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Home Remedies for Toddler Constipation

by
author image Stephanie Dube Dwilson
With features published by media such as Business Week and Fox News, Stephanie Dube Dwilson is an accomplished writer with a law degree and a master's in science and technology journalism. She has written for law firms, public relations and marketing agencies, science and technology websites, and business magazines.
Home Remedies for Toddler Constipation
Increase water intake. Photo Credit Ersler Dmitry/Hemera/Getty Images

Toddlers develop constipation due to problems with their diet, anxiety over potty training, attempting to hold in their stool for extended periods of time and changes to their routine. The lack of a daily bowel movement is not necessarily a sign of constipation. If your child goes several days without a bowel movement, his stool is hard or dry, he loses his appetite or experiences bloating or abdominal pain, he may be experiencing constipation.

Increase Fluid Intake

Not being well hydrated can lead to constipation. Water is the best choice, although providing a variety of clear liquids may encourage your toddler to drink more. If your child is suffering from constipation, ensure she always has a cup of water available and remind her to drink regularly. One easy way to tell if your child is getting enough liquid is to check the color of her urine. It should be light yellow.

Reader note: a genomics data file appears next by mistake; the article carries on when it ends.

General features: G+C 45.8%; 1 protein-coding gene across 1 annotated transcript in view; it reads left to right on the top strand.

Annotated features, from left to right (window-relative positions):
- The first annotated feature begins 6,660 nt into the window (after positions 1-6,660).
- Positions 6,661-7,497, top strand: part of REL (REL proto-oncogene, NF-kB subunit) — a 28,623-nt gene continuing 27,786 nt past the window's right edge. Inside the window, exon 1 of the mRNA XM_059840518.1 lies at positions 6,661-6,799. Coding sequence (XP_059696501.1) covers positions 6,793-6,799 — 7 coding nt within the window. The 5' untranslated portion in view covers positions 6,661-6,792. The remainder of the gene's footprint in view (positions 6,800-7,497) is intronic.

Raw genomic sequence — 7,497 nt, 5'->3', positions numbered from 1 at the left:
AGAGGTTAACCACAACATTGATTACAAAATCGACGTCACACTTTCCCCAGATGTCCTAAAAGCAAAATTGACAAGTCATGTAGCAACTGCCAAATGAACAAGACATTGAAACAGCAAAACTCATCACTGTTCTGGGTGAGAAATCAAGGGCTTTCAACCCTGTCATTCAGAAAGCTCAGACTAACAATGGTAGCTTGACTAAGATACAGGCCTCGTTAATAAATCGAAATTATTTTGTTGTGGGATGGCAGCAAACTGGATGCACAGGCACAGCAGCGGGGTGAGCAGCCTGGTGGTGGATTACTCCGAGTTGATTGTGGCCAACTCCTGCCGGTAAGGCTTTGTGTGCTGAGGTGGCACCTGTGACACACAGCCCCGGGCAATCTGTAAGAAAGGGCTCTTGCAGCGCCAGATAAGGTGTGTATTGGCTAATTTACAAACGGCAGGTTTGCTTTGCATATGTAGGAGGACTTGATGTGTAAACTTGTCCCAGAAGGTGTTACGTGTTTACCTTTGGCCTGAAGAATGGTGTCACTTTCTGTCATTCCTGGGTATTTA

Make Changes to the Diet

Adequate fiber is important to keep the digestive tract moving. Whole fruits such as strawberries, plums and apples, as well as whole-grain breads, crackers and cereals all boost fiber intake. While adding these foods, you may want to cut back foods that can cause constipation such as bananas, cheese and rice. If your child drinks more than three glasses of milk a day, replace some of the milk with water.

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Get Your Child Moving

It is hard to believe that your toddler may not be getting enough exercise, but if he spends a lotl of time in front of the TV or other screens, it may be a problem. Spend time every day walking, running, jumping and playing with your child. Physical activity is necessary to keep his digestive system moving. When weather keeps you indoors, jumping jacks, dancing to music or a game of hide and seek can provide the needed activity.

Schedule In Regular Potty Time

Your toddler may be so involved in what she is doing that she doesn't want to stop to visit the bathroom. If she is away from home, she may feel uncomfortable going to a strange restroom. Whatever the reason, if your child gets out of the habit of making regular trips to the bathroom, help her re-establish the habit. After each meal, go into the bathroom with your child. Have her sit on the potty and look at books or talk with you. She isn't being punished, and don't expect her to stay there for longer than 10 minutes. You just want to establish the habit of going into the bathroom in a relaxed, unhurried state of mind.

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References

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